For the last seven months, our KELOLAND News investigation has uncovered all kinds of conflicts of interest involving the administration of the GEAR UP grant.
The legislature has added new conflict of interest laws and created an internal board of control.
A University of South Dakota political science class has also put together their own investigation, after following KELOLAND News reports.
If you thought the reports KELOLAND News has brought you over the last several months on Scott Westerhuis, Stacy Phelps, Rick Melmer, Dan Guericke and many others' involvement in GEAR UP were a tangled web, well it turns out, you're right.
With push pins and yarn, political science students have spun a web that would be worthy of the most talented spider.
This web paints a complicated picture of all the people who had a role, directly or indirectly with the GEAR UP grant, the Department of Education, or Mid Central Educational Cooperative in Platte, or all three. Angela Kennecke:
What's been the most surprising thing to you as you saw this come together?
"At the heart of this controversy are two tragedies," instructor Marshall Damgaard said. "One tragedy is the horrific death of six human beings. The other one is the fact that the state of South Dakota in terms of federal and state dollars has invested $62 million since 2005 and no one has come forward with documented legitimate evidence saying how many American Indian kids have gone to college because of that investment."
Damgaard commissioned his students to do the research and they came up with 24 players in the GEAR UP saga and followed the money that flowed from Washington D.C. into the state.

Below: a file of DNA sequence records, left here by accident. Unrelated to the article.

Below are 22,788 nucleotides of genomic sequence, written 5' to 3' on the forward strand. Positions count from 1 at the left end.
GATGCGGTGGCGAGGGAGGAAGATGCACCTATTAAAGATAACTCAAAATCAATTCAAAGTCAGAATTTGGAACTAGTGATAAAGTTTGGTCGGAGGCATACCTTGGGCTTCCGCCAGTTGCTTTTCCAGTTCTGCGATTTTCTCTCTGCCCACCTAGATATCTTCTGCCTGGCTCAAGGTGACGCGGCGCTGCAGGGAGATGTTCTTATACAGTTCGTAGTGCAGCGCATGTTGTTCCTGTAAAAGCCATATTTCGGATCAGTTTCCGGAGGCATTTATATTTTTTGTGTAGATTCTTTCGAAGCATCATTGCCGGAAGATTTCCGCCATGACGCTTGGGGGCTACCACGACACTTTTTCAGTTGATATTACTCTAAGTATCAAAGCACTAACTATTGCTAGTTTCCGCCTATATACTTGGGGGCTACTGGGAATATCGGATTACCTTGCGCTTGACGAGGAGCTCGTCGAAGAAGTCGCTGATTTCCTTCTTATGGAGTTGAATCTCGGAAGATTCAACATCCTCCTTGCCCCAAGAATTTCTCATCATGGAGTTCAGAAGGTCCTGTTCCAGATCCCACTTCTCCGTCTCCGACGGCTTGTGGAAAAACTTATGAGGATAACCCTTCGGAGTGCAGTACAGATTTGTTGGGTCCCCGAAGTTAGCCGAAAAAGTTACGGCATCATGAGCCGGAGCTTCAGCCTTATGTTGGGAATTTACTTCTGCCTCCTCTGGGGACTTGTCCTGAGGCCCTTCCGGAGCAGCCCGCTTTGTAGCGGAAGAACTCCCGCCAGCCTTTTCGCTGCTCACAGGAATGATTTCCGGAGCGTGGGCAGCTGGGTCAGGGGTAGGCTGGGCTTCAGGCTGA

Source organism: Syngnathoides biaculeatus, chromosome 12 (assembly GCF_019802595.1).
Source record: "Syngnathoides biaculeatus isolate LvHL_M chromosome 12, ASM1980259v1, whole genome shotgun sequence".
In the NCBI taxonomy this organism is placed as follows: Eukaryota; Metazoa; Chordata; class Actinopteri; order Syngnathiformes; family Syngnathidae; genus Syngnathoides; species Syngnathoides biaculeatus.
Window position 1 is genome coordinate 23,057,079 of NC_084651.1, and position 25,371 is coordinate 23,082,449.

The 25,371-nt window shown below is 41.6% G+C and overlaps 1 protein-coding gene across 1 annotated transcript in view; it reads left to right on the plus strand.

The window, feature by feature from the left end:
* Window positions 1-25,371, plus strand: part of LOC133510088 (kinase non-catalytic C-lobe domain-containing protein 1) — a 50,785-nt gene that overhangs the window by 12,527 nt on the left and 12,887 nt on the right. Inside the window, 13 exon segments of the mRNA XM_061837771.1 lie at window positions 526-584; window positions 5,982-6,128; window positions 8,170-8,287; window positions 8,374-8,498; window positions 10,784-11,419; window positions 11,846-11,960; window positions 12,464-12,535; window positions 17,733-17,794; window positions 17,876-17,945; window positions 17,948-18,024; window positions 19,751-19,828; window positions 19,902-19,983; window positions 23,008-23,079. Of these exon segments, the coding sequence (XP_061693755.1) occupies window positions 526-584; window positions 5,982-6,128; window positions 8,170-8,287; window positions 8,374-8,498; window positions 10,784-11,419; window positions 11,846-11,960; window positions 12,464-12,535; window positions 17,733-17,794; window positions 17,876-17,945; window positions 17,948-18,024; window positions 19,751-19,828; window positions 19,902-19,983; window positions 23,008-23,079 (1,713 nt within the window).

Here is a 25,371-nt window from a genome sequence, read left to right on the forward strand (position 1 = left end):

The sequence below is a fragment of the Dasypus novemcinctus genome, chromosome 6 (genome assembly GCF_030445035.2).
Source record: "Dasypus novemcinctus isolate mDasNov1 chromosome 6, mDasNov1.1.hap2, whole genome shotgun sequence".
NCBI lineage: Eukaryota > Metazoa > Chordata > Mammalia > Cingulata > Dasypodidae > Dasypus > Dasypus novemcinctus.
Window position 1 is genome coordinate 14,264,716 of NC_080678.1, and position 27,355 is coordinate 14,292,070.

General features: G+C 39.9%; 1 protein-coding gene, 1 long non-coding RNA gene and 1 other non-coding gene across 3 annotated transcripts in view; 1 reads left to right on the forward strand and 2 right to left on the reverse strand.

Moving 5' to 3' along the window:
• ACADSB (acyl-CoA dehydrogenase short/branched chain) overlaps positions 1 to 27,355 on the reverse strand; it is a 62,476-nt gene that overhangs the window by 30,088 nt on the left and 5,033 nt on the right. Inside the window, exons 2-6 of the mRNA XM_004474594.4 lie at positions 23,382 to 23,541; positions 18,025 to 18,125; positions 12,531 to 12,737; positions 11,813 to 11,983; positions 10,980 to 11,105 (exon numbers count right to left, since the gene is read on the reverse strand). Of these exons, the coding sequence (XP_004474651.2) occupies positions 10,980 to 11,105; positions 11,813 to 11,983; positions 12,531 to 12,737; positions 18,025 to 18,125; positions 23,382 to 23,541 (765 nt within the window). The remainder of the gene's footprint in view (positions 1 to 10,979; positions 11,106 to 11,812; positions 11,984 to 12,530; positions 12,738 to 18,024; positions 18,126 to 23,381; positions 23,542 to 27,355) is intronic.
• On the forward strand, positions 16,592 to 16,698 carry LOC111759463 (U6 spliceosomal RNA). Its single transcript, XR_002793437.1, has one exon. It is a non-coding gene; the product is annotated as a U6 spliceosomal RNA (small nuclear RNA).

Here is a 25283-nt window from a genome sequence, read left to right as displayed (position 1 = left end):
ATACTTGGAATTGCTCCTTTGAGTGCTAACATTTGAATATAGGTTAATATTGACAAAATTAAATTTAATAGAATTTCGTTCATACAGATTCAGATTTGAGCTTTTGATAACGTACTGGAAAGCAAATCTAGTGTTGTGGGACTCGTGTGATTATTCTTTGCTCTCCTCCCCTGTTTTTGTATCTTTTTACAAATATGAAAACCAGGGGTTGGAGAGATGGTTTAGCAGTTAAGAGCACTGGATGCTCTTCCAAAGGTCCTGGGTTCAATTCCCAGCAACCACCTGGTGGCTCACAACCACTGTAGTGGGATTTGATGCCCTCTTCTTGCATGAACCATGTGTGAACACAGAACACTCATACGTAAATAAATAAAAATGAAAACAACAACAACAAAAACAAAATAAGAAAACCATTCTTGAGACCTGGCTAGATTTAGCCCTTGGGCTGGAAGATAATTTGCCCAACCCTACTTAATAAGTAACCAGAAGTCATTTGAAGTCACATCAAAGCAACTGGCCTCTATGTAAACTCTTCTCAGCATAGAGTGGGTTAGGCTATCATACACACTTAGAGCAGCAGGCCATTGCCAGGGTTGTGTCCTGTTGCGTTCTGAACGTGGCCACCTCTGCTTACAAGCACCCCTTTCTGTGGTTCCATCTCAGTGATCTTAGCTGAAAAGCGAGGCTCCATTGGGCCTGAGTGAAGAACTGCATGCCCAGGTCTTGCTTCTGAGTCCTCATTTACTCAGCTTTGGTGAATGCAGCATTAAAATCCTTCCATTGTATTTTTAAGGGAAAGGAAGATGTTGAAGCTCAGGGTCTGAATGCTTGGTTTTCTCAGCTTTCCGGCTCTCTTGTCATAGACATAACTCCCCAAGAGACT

"And now it's really, really big," senior Ben Deverman said. "We have it going all the way across the United States now. Farther than I ever thought possible until we started doing this class."
Deverman, a political science major, says the interconnectivity has opened his eyes to issues of conflict.
"I see conflict of interest, but I also see how small the state is," Deverman said.
"You're going to have a smaller pool of people to work with, so you're going to have what is perceived to be conflicts, but aren't necessarily conflicts," Damgaard said.
"Frankly, I don't buy the argument that South Dakota's talent pool doesn't have a deep end. The qualified people are out there. You have to have the desire to find them."
While Damgaard does say some of these connections are positive, his students question others.
"The thing I focused on a lot was the relationship between Rick Melmer and Keith Moore and not just in the past year, but the past almost eight years," Deverman said.
Damgaard hopes his students keep this web in mind after they graduate and enter the real world.
"I think there are a lot of lessons here and they all go back to public policy in South Dakota." Damgaard said.
The web will hang up in Dakota Hall at USD through this summer. Students are also working to convert it into an electronic map that anyone can access online. When it's complete, we will make sure to bring you a link on KELOLAND.com.
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